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Black Static

New Horror Fiction BLACK STATIC 82/83 OUT NOW

The Late Review: Swords V. Cthulhu

15th Nov, 2023

Author: Peter Tennant

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Edited by Jesse Bullington and Molly Tanzer, Swords V. Cthulhu was released by Stone Skin Press in 2016. The anthology is described as 'Swift bladed action in the horrific world of H. P. Lovecraft', a stance the editors spell out in their introduction, showing that there is a history of fantasy of the kind where 'antique' weapons are pitted against eldritch horrors, and then discussing how each of the authors in this collection conforms to that agenda. HPL inspired then, but in the style of his friend REH.

The first of twenty two stories, "The Savage Angela in: The Beast in the Tunnels" by John Langan has the eponymous sword for hire attempt to slay a monster and discover she may have bitten off more than she can chew. It's a piece that in many ways reminded me of Moorcock's Elric stories, with cheery banter between Angela and her sentient sword, and the revelation of godlike beings interested in the outcome of this fight to the finish. It's a strong opening to the anthology. Michael Cisco's "Non Omnis Moriar" is a sequel to Lovecraft's "The Very Old Folk", with Roman officials in search of mysterious mountain people and clues to the fate of missing legionnaires. Gripping from the start, the story journeys into a landscape that is as minatory as it is unusual, creating a disturbing sense of wrongness.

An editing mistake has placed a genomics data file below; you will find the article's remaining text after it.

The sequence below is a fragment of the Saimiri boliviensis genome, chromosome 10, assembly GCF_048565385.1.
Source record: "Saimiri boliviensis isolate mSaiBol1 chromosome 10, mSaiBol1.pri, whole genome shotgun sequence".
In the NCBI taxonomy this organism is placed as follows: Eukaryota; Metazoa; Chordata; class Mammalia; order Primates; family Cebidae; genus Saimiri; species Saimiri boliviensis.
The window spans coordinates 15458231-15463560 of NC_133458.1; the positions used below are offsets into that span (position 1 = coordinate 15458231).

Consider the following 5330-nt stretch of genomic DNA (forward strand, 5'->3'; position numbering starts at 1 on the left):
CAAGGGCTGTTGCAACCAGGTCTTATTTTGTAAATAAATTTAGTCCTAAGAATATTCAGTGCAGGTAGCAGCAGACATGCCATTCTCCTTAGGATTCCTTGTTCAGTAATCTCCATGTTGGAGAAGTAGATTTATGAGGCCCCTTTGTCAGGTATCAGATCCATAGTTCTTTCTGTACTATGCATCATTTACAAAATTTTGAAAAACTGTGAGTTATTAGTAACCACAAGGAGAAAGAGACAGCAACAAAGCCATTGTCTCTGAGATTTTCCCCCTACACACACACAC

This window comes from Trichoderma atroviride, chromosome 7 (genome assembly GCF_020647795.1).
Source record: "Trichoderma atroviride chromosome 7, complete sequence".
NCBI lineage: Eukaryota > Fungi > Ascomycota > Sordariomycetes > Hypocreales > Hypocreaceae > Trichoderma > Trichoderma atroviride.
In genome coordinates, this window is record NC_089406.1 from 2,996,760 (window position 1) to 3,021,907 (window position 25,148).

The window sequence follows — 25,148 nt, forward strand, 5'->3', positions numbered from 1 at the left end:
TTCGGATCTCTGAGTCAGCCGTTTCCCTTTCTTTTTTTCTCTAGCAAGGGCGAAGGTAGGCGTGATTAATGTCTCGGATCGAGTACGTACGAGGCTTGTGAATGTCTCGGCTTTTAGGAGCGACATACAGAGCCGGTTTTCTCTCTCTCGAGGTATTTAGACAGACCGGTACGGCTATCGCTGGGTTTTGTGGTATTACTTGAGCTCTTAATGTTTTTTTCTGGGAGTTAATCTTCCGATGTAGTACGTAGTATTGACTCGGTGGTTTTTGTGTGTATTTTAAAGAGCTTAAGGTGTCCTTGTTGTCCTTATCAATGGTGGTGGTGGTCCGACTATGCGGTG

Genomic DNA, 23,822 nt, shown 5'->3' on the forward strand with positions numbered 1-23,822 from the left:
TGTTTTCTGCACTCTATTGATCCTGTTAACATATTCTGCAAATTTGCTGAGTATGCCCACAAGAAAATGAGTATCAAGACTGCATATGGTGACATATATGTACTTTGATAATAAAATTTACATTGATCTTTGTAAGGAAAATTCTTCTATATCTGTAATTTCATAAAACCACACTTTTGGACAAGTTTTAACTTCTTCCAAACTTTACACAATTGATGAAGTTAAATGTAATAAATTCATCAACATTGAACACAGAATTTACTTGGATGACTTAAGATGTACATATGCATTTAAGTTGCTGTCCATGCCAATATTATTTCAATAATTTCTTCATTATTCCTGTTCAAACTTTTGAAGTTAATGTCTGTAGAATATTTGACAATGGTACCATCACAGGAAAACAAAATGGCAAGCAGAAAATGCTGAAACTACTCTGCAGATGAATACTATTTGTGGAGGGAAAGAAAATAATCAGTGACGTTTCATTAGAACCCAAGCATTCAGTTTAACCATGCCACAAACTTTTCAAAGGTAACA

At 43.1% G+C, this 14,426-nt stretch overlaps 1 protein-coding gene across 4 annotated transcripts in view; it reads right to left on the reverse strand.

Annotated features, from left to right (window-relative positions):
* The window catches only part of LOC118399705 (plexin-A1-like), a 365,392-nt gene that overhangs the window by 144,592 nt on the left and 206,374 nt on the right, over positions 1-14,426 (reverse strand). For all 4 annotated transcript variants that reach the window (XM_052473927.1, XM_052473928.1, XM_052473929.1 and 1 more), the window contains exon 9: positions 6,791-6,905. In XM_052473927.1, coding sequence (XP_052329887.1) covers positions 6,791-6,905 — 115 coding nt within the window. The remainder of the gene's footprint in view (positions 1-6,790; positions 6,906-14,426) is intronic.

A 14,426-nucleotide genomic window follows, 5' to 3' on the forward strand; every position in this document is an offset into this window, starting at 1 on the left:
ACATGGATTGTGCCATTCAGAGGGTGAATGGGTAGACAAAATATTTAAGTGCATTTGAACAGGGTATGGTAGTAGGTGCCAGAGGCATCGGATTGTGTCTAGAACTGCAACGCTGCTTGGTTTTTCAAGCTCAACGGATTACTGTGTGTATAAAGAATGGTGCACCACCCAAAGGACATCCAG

Lancelot thinks it his knightly duty to rescue the beautiful maiden from the tower in which she is imprisoned, but in Carrie Vaughan's light hearted story "The Lady of Shalott" not everything is quite what it seems. The story is a deliciously tongue in cheek piece underlining the truth of the old adage that no good deed goes unpunished. "Trespassers" by A. Scott Glancy has British troops in some far flung corner of the empire navigating the infamous Tsang Pass and encountering pygmy cannibals of an unnatural bent. This is a balls to the wall piece, with some vivid characterisation, an assured sense of place, plenty of action, and enough moments of grotesqueness to put a smile on any connoisseur's face. One of the best stories in the anthology. In "The Dan no Uchi Horror" by Remy Nakamura, the proud daughter of a samurai family tries to prevent an incursion by something monstrous. The feel of feudal Japan and samurai tradition, coexisting alongside a wealth of religious diversity, is captured well here, while the shifts and turns of the action, the surprises and betrayals in the text keep the story moving at a hectic pace.